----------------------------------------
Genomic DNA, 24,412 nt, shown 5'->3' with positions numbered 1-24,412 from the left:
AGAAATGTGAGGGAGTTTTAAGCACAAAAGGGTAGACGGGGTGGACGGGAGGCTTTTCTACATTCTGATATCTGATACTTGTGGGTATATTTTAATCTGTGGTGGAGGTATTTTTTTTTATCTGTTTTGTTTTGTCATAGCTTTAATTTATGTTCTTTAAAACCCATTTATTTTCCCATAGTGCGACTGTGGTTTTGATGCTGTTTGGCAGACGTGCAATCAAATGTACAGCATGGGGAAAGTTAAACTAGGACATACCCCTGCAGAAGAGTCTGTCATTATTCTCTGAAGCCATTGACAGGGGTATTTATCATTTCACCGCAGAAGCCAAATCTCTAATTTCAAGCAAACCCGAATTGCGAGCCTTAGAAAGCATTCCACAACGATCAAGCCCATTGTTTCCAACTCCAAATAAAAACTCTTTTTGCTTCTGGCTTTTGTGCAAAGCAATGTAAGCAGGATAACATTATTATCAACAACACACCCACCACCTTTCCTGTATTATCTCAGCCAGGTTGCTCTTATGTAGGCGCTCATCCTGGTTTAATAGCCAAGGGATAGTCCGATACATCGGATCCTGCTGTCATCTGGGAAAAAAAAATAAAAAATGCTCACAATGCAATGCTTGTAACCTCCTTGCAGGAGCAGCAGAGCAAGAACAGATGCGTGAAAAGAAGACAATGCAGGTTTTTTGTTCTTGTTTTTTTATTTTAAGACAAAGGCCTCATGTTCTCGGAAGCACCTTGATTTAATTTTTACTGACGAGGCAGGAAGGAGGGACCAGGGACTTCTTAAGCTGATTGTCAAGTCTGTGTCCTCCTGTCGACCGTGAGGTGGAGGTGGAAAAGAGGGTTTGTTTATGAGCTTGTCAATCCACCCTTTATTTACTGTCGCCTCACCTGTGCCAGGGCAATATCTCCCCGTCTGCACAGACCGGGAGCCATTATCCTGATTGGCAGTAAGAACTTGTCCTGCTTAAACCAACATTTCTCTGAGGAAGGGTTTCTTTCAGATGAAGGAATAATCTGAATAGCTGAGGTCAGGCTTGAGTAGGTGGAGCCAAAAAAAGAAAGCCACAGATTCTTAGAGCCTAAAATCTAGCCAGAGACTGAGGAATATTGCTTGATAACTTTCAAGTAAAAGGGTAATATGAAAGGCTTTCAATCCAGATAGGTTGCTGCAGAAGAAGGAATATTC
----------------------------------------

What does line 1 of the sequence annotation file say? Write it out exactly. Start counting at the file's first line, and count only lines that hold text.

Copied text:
Genomic DNA, 24,412 nt, shown 5'->3' with positions numbered 1-24,412 from the left: